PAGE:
Functional Safety Training

Every good software developer in the off-highway industry codes with safety in mind, right? So, what’s all this functional safety stuff about and why do we need to know it? DISTek continuously strives to stay on top of things like this, and recently DISTek engineers were lucky enough to get answers to all their functional safety questions in a 3-day training session. We received training on Functional Safety Standards ISO 13849 and ISO 25119 by the experts at UL. Being familiar with these standards will help us add structure and consistency to our software engineering work on safety-critical systems.

The three days of training were packed full of information. Both standards cover a lot and we wanted to be exposed to all of it. We covered everything from hazard evaluation to software development and testing. Considering DISTek’s position as embedded software experts, we were particularly interested in how these standards impact the approach to embedded software development.

Among several other things, the training introduced us to the following concepts:

  • HARA:  Hazard Analysis and Risk Assessment and how a HARA is conducted and evaluated.
  • AgPL:  Required Agricultural Performance Level and how it is determined by the combination of the severity (S), exposure (E), and controllability (C) values for each identified hazardous situation in the HARA.  The required performance level specifies the ability of safety-related parts of control systems to perform each safety-related function under foreseeable conditions.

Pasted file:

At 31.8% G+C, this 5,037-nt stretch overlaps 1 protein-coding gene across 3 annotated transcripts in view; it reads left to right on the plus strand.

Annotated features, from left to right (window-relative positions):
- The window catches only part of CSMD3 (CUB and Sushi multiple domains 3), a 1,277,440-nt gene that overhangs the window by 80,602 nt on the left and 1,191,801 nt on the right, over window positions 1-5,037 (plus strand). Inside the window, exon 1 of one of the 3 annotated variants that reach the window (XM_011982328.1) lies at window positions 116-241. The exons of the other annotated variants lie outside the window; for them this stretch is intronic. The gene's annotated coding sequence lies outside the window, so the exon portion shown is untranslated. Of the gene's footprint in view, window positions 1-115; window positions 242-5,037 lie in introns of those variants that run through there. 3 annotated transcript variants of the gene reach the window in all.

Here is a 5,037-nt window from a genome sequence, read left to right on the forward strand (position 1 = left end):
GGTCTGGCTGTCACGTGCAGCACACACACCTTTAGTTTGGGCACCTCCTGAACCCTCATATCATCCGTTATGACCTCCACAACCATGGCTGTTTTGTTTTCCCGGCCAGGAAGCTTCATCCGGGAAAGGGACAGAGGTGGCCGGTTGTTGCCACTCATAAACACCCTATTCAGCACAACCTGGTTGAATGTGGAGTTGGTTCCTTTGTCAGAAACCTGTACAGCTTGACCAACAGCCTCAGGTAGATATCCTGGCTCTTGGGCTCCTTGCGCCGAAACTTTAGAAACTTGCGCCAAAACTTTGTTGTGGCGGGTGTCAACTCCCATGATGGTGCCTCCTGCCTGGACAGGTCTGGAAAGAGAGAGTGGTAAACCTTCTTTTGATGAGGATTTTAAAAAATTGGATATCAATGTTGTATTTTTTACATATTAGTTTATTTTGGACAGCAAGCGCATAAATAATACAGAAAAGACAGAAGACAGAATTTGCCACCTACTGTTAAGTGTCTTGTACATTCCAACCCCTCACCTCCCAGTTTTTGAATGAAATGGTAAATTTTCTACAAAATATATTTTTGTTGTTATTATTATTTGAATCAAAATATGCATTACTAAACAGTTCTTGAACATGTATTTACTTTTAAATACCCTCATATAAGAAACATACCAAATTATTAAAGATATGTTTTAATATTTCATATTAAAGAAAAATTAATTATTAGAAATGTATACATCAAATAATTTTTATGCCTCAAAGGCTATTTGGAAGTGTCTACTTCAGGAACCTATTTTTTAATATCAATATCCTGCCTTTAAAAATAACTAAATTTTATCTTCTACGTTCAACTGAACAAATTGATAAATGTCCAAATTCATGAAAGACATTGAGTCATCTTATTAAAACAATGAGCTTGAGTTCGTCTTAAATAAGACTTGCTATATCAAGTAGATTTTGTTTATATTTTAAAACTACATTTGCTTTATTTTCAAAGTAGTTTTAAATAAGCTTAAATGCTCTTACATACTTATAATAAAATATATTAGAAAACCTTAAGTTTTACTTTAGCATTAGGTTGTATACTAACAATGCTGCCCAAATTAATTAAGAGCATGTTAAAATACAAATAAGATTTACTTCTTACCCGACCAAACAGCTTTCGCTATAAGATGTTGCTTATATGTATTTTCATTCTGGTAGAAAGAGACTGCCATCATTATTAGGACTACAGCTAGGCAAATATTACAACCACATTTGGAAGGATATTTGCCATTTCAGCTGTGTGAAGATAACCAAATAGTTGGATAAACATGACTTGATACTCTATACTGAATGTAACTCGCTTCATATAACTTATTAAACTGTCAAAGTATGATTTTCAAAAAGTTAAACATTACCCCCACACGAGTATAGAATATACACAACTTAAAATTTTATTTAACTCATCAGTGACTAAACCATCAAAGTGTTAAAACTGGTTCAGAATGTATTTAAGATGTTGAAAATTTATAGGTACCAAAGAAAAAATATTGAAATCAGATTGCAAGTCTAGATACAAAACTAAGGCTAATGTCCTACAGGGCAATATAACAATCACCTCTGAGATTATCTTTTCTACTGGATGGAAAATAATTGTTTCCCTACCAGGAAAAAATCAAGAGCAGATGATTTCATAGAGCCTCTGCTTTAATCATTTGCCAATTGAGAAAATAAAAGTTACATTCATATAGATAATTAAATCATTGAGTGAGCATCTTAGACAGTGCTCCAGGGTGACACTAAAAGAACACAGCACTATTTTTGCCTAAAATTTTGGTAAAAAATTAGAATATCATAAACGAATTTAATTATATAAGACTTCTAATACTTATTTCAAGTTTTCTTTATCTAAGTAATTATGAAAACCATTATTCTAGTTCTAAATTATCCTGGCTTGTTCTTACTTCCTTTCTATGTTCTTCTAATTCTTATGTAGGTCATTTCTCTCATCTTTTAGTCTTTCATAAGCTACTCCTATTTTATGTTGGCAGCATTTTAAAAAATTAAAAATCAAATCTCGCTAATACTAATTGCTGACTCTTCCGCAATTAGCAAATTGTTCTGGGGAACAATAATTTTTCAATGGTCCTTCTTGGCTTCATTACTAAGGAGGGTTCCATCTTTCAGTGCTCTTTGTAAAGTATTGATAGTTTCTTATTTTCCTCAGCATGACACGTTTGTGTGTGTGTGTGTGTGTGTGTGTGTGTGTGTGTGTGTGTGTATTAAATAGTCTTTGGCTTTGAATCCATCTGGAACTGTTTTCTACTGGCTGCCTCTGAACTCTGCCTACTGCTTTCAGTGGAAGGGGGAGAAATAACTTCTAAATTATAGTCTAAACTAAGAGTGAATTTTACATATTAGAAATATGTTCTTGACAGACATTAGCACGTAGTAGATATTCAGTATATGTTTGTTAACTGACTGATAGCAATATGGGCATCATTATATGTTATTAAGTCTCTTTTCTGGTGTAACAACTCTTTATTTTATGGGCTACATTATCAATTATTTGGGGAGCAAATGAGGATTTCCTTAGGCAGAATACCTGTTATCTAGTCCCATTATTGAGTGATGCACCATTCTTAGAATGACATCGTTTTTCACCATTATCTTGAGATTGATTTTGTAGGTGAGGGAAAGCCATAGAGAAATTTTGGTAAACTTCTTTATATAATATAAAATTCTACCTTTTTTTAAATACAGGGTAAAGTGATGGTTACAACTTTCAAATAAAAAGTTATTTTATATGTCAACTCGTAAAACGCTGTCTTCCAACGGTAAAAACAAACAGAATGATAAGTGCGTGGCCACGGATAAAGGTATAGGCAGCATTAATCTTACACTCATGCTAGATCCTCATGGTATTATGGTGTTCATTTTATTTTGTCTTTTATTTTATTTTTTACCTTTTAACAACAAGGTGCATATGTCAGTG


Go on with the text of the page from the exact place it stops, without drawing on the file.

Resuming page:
• Cat:  Hardware Category classification of the safety-related parts of a control system with respect to its resistance to dangerous failures, considering the subsequent behavior in the fault condition, which is achieved by the structural arrangement (architecture) of the parts. The Cat is expressed as B, 1, 2, 3, or 4.
  • DC:  Diagnostic Coverage which is the measure of the effectiveness of diagnostics as the ratio between the failure rate of detected dangerous failures and the failure rate of total dangerous failures expressed as None, Low, Medium, and High.
  • MTTFd:  Mean Time to Dangerous Failure is the average value of the expected time to a dangerous failure.
  • SRL:  Software Requirement Level is the ability of safety-related parts to perform a software safety-related function under foreseeable conditions.  The SRL is categorized into four groups: B, 1, 2, and 3.

Our software development teams have now been exposed to the standards and they understand the concepts and approaches involved to creating embedded software while meeting these standards. Using our software development knowledge and exposure to Functional Safety (FuSa) will help us understand the “why, how, and what” of our customers’ needs to develop software to meet their functional safety requirements.

As autonomous operation controlled by programmable electronic systems continues to remove the machine operator from direct machine control, FuSa standards such as ISO 25119 and ISO 26262 provide a consistent approach to the assessment, design, and verification, for all safety-critical life cycle activities.  As an embedded software development company, DISTek is embracing the challenges of software to meet these FuSa standards.  The training we received was a great introduction into the history, hazard identification & ranking, and performance level identification of FuSa.  Going forward, we will continue to use the FuSa standards to better understand and refine our software development processes and development methodologies.